Local Organization Provides Shelter For HIV/AIDS Patients In Need

In 2018, when people think about a public health crisis, their minds likely focus on opioids and addiction, but it hasn’t been that long since HIV and AIDS were at the forefront of public consciousness and the media news cycle. While the rates of new infections have declined over the years, HIV and AIDS remain serious issues that have a devastating effect on individuals, families and the community.

Lisa Sutton, executive director of House of Ruth, says when the organization was established in 1992, it exclusively served women and children, but now it offers its services to anyone who has HIV/AIDS and is in need. Community Health Trust was the organization that served men with HIV and AIDS, but when it ceased to exist, it gifted its assets to House of Ruth.

House of Ruth assists clients with short-term and long-term housing, emergency shelter and emergency or family services. Sutton says some House of Ruth clients are homeless or in danger of becoming homeless when they are referred to the organization. Housing is critical for the HIV/AIDS population because “if you are unstably housed, the last thing on your mind is being HIV-medication compliant and seeing the doctor,” Sutton says. The basic need of shelter must be met first before clients can successfully focus on other things.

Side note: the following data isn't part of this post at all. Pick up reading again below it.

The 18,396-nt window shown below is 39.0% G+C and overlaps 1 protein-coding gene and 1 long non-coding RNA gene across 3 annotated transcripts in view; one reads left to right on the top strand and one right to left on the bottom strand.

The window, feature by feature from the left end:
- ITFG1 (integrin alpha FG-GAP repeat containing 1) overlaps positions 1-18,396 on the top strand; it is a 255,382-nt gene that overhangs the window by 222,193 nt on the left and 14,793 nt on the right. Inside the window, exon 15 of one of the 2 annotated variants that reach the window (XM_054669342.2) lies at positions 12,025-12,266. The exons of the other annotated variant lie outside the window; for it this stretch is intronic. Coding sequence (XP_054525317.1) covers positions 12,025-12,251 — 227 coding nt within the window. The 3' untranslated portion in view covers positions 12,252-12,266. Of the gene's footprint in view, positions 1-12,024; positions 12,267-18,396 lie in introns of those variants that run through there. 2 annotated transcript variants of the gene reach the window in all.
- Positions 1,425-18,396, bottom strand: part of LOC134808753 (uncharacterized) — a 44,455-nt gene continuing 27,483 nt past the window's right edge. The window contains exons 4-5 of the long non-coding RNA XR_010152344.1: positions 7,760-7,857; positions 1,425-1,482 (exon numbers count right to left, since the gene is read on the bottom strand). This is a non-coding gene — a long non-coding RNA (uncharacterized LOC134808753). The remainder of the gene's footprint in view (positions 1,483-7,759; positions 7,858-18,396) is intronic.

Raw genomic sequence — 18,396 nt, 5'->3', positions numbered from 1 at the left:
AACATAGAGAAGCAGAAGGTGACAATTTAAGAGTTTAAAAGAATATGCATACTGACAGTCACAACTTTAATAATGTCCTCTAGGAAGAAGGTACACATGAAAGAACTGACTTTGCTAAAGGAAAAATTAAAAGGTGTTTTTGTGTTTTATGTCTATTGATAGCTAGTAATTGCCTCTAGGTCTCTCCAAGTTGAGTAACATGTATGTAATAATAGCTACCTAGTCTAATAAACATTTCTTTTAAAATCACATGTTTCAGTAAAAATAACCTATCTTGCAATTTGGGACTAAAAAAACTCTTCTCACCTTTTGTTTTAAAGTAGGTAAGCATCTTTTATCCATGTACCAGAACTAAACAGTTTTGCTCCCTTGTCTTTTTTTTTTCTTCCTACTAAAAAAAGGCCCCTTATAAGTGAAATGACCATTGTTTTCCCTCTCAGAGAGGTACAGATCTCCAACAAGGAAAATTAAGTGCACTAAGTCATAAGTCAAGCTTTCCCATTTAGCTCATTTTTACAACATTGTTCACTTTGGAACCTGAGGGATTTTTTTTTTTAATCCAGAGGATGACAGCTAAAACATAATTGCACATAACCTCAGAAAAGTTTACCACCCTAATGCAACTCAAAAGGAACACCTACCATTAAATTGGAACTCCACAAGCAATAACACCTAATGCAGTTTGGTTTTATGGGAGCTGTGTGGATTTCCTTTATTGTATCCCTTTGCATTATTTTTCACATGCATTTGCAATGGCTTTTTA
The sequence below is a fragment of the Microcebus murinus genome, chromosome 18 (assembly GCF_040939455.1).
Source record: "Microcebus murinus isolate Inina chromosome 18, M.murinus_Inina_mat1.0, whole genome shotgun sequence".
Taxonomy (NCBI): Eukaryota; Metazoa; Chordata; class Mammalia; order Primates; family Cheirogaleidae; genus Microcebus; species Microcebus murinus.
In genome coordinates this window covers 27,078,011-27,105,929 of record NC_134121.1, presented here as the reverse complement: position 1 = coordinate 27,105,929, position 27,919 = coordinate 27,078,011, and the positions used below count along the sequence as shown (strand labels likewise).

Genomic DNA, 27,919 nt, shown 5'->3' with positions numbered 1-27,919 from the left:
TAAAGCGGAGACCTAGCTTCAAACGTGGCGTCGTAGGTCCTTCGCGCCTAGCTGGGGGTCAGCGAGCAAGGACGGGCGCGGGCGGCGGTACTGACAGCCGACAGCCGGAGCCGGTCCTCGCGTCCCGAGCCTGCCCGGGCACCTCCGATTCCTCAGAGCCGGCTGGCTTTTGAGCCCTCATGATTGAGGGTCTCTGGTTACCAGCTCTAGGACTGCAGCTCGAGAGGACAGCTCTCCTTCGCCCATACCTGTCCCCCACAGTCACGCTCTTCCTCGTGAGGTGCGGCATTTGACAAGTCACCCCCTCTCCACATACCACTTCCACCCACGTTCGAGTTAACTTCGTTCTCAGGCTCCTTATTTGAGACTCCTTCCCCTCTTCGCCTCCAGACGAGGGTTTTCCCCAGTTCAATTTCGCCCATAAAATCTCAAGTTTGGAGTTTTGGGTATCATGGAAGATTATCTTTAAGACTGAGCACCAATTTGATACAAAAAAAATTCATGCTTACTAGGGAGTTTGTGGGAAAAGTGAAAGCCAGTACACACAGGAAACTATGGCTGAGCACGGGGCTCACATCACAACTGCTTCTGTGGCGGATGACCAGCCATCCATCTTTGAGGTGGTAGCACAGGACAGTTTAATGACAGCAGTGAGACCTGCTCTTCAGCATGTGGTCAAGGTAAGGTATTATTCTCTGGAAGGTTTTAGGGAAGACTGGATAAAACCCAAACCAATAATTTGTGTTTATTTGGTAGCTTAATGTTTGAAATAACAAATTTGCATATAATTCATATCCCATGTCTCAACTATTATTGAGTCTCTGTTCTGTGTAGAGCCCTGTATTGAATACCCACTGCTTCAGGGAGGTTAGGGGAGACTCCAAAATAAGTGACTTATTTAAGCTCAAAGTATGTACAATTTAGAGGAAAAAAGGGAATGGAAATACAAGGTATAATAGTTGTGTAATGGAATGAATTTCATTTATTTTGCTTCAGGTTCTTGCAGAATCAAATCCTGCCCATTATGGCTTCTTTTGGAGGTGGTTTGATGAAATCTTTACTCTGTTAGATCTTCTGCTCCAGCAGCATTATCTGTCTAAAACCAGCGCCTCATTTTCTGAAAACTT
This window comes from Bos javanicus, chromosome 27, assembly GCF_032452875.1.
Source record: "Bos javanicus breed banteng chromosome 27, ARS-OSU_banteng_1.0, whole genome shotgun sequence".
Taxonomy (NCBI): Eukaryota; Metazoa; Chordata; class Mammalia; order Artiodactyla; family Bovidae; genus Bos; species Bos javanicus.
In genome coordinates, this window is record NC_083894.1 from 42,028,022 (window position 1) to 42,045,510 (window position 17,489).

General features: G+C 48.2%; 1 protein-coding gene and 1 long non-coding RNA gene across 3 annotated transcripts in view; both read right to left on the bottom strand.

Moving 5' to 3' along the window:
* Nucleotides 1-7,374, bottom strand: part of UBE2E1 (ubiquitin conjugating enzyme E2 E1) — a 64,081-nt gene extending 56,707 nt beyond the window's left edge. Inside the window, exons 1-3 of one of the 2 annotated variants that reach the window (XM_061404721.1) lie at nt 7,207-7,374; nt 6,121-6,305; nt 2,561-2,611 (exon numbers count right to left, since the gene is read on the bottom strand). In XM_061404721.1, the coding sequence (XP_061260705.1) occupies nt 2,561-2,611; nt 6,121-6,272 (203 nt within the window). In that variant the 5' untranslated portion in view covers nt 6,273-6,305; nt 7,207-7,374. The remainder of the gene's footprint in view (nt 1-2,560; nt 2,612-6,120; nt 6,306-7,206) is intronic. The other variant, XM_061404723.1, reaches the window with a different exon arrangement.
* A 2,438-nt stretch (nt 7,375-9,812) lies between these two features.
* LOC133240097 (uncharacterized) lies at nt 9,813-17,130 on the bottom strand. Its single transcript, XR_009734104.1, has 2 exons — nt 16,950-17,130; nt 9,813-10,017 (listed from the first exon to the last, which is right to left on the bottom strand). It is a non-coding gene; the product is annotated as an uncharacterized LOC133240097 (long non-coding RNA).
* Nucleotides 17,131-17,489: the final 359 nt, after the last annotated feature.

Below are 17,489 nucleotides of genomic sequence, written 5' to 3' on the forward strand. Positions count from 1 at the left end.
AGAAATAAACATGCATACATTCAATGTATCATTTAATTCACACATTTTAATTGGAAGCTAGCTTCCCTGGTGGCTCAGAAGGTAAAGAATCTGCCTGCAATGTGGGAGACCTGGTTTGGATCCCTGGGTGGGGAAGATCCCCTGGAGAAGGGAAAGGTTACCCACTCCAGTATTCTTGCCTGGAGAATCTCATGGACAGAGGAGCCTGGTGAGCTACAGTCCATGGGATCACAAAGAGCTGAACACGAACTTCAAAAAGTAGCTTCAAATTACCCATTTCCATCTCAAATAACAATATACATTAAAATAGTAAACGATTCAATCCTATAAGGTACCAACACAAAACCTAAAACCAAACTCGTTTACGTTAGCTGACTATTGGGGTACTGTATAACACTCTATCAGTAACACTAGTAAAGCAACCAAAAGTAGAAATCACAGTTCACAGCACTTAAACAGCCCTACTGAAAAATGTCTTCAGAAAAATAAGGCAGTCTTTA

Often House of Ruth clients have experienced trauma from childhood, which has had a cascade effect throughout their lives. Some have been in the foster care system or in juvenile detention. A common theme among them is “instability from infancy and early childhood,” Sutton says. Many are low-income and didn’t have a familial or financial safety net when they became HIV-positive.

House of Ruth clients often learn they have HIV/AIDS when they get sick and end up at the University of Louisville’s emergency room because they do not have primary care physicians. Some of them gain access to House of Ruth via the 550 Clinic, an infectious disease clinic on South Jackson Street. Sutton says clients are routinely referred to the organization from jail or prison. Although most clients are resistant to disclose their HIV status at a large community shelter, like Wayside or the Salvation Army, it does sometimes happen.